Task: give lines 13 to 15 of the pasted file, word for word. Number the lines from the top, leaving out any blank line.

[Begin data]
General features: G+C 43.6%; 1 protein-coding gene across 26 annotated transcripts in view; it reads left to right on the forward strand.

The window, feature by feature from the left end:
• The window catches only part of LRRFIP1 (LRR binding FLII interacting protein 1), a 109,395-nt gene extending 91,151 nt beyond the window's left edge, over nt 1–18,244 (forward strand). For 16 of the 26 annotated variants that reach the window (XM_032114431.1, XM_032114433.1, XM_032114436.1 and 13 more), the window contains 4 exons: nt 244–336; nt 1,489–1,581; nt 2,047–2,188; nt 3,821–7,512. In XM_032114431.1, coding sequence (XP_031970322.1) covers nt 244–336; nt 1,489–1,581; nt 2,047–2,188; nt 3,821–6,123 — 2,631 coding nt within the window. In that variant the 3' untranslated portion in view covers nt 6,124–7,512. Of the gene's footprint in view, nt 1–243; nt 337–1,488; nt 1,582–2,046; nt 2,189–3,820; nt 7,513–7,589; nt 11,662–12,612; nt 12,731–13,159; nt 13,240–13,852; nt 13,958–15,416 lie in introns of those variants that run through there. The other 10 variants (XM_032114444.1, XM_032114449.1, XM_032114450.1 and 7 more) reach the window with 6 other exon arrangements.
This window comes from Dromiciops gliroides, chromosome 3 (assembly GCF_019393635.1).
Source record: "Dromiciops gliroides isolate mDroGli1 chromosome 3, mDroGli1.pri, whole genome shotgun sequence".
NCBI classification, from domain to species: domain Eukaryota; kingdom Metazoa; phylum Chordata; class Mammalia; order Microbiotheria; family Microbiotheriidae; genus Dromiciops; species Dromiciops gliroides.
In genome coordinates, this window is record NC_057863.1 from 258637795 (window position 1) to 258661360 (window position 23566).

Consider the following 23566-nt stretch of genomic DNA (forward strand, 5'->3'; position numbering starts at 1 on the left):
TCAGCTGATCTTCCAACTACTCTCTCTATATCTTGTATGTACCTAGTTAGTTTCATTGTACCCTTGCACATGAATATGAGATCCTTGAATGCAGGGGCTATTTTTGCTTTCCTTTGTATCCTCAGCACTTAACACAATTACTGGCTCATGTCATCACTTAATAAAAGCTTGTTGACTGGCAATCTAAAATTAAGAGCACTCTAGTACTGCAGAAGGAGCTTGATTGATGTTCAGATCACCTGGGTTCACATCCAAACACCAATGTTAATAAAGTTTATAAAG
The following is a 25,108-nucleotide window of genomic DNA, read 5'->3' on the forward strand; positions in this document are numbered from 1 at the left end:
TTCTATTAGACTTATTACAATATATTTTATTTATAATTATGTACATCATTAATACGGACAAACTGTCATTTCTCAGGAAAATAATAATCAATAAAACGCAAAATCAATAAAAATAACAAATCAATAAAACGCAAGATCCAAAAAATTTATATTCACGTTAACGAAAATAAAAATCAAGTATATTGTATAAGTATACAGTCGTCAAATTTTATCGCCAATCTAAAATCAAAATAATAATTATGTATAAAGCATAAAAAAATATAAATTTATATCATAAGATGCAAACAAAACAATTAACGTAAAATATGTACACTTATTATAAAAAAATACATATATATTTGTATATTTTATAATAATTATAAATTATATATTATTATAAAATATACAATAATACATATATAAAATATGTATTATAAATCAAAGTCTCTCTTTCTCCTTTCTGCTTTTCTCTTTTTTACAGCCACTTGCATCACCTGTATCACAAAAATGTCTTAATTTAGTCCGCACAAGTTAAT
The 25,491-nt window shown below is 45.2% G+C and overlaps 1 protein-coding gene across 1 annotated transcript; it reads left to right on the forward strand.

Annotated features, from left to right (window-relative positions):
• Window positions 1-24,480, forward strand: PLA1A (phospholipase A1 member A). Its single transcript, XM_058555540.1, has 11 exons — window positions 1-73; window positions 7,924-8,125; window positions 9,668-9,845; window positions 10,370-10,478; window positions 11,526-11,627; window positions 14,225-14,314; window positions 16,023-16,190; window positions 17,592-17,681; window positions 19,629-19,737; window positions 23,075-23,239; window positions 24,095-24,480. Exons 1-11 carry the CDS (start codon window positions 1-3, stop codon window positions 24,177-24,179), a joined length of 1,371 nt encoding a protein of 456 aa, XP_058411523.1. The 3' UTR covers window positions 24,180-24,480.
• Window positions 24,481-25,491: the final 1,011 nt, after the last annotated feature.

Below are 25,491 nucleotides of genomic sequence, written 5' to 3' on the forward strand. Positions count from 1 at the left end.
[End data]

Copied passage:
Annotated features, from left to right (window-relative positions):
• Window positions 1-24,480, forward strand: PLA1A (phospholipase A1 member A). Its single transcript, XM_058555540.1, has 11 exons — window positions 1-73; window positions 7,924-8,125; window positions 9,668-9,845; window positions 10,370-10,478; window positions 11,526-11,627; window positions 14,225-14,314; window positions 16,023-16,190; window positions 17,592-17,681; window positions 19,629-19,737; window positions 23,075-23,239; window positions 24,095-24,480. Exons 1-11 carry the CDS (start codon window positions 1-3, stop codon window positions 24,177-24,179), a joined length of 1,371 nt encoding a protein of 456 aa, XP_058411523.1. The 3' UTR covers window positions 24,180-24,480.
• Window positions 24,481-25,491: the final 1,011 nt, after the last annotated feature.